The Evolution of the Rise of the Occulites
Evolution of the Concept
This is a section of the website that I’d like to continually update to track the evolution of the concept from a simple beginning in 2004 to what it is today.
Rise of the Occulites is a concept that that has evolved as much over the years as the characters in the game do over the course of a campaign. It has been a fantastic trip down memory lane putting this together and one that I hope to be able to add to over the years as the concept is implemented by a series of games.
To start this trip, we need to go back to early 2004 when the first idea for the concept struck. I was in uni studying teaching at the time. By this time I was always carrying around a Visual Diary with me to jot down notes and ideas as they hit me. It was on the way to Kilsyth for a mother’s day lunch that the first idea hit me. The idea was to create a game with cute, cave dwelling creatures that kept wanting to improve their cave. I called the game “The Grass is Greener” and the variety of creatures were coded by colours. They looked very different from how they do now and I hadn’t called them Occulites yet. They were simply “Creatures” and were very varied and different from each other. You can start to see the basic idea for the creatures in this picture.
This little guy was called ‘Snail-trail’ and was one of many cute little “Creatures” I drew for the game. It was a burst of activity, where I had the game designed and made in around 2 weeks. It was fun, but had lots of flaws. But I loved the “Creatures” enough to make my own little figures for the game out of Fimo.
After creating “The Grass is Greener”, concentrating on university took hold and designing games was put on hold for a couple of years as I worked to get through uni and land a job. I finished uni in 2005 and was lucky enough to be able to get a job straight out of uni at a great school. It was my first year working as a teacher, in 2006, that the ideas came back to me and I introduced the game to my kids. They really enjoyed it and as a class project we created some more “Creatures” and refined the game a bit. It was a fun project and stoked my passion for designing again.
I started playing with the design of the “Creatures” a bit and fleshing out the background. The “Creatures” turned into Occulites as the design had developed a snail like stalk with an eye in it (an early idea can be seen in the above picture in the back behind the initial “Floris tribe member”).
The took on a personality of their own as the background material I wrote brought the world to life… all gaining arms, some with wings, some with pouches to help them gather more Sungems.
I sketched hundreds of these little guys until 2007 when I came up with the concept of the Luftles – a helper race that would aid the Occulites in return for protection and shelter. Developing a kind of symbiosis with them.
The ideas just simmered for a year as I concentrated on my job and the concept faded from immediate thought again until…
2008 when I started to design games in more earnest. During that year I was able to get one of my games, Nuthin’ But Net published by Two Hour Wargames (now owned by Impact Miniatures). This was terribly exciting and helped me to renew sketching my Occulites.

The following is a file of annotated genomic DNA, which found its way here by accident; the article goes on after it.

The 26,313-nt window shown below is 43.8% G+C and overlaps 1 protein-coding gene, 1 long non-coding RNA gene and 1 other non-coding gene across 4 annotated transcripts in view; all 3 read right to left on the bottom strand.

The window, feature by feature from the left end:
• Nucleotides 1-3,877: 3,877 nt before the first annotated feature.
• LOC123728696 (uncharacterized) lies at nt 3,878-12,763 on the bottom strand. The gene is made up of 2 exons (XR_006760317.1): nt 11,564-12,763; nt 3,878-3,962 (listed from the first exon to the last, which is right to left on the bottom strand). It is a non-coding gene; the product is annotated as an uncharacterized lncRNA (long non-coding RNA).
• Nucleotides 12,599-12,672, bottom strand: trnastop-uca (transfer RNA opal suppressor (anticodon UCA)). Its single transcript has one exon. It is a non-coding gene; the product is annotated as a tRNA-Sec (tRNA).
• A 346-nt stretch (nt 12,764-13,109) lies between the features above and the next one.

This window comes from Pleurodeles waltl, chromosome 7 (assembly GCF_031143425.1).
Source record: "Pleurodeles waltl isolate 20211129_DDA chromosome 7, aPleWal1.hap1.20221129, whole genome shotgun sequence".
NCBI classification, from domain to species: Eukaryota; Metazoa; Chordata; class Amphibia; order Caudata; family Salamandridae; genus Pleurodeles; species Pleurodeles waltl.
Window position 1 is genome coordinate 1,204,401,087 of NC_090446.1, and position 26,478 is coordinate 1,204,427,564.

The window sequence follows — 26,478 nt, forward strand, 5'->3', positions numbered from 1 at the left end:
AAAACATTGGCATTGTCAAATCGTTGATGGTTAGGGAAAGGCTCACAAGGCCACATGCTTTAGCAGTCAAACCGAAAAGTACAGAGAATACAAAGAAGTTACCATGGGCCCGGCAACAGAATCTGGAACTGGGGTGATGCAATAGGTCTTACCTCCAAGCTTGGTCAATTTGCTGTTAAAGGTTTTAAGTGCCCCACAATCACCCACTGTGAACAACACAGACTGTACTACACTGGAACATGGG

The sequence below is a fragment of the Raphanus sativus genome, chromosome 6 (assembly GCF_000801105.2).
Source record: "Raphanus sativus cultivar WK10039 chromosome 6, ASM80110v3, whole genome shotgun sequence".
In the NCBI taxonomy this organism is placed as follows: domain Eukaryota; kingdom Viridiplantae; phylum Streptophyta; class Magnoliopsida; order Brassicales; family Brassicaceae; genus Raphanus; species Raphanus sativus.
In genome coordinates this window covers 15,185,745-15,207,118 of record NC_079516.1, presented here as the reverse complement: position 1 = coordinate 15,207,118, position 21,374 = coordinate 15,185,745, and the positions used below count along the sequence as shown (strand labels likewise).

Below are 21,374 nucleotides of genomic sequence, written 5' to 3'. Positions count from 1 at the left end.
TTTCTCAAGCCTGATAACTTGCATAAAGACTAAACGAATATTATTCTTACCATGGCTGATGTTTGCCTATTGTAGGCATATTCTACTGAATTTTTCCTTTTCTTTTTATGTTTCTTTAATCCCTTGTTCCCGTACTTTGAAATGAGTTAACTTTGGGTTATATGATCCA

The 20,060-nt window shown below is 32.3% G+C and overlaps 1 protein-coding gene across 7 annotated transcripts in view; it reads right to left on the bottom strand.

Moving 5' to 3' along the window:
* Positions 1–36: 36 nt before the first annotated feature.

It was then when I started to explore the concepts of the world and develop the background more. I decided the Occulites came from a planet called Crepusculum. They were a primitive race, but evolve quickly. It is a high gravity planet, where the pressure of the gravity stunted the grow of all the creatures, putting some of the largest critters at no more than a metre high. I decided that gravity, coupled with the increased atmospheric pressure would force minerals to be pressure cooked on the surface of the planet. So what had started its life of as being just treasure, the Sungems were now crystals created by the atmospheric pressure. I went on to decide that due to the planet’s rotation, their lands were plunged into darkness for half a year at a time. To stay warm and survive, the Occulites lived in caves, collecting enough Sungems to last the “long dark”. Why collect Sungems? Because they absorb the suns rays and create a radiant heat that lasts months at a time. This would make them extremely important to the different tribes I had created and something that they would fight over… the story was beginning to take shape.
Another concept that grew from this background were giant plant-like creatures called “Podmothines”. They grew in mineral rich areas, feeding on the minerals in the soil. These creatures couldn’t move, but to keep warm during the “long dark” would utilise the minerals they ingested to create their own Sungems that grew on the outside of their bodies. Once the Occulites gained news of these, areas where Podmothines grew became hotly contested areas indeed.
It was mid 2008 that I started to write the miniatures game in earnest. Initially it was called “Twilight”, but quickly changed to “Dusk” after realising there was another game already called “Twilight” being written by Mike Thorp (which is a great game and has fantastic miniatures as well).
Looking back on the evolution of the concept, I thought to myself, its all changed so much over the years, I could do a trilogy of games spanning the evolution of the Occulites from their isolated tribal days right through to creating civilisations. And so so that’s what I did, I started work, taking a break to write Song of Fur and Buttons and A Frog’s Banquet (unpublished), and am still going to this day.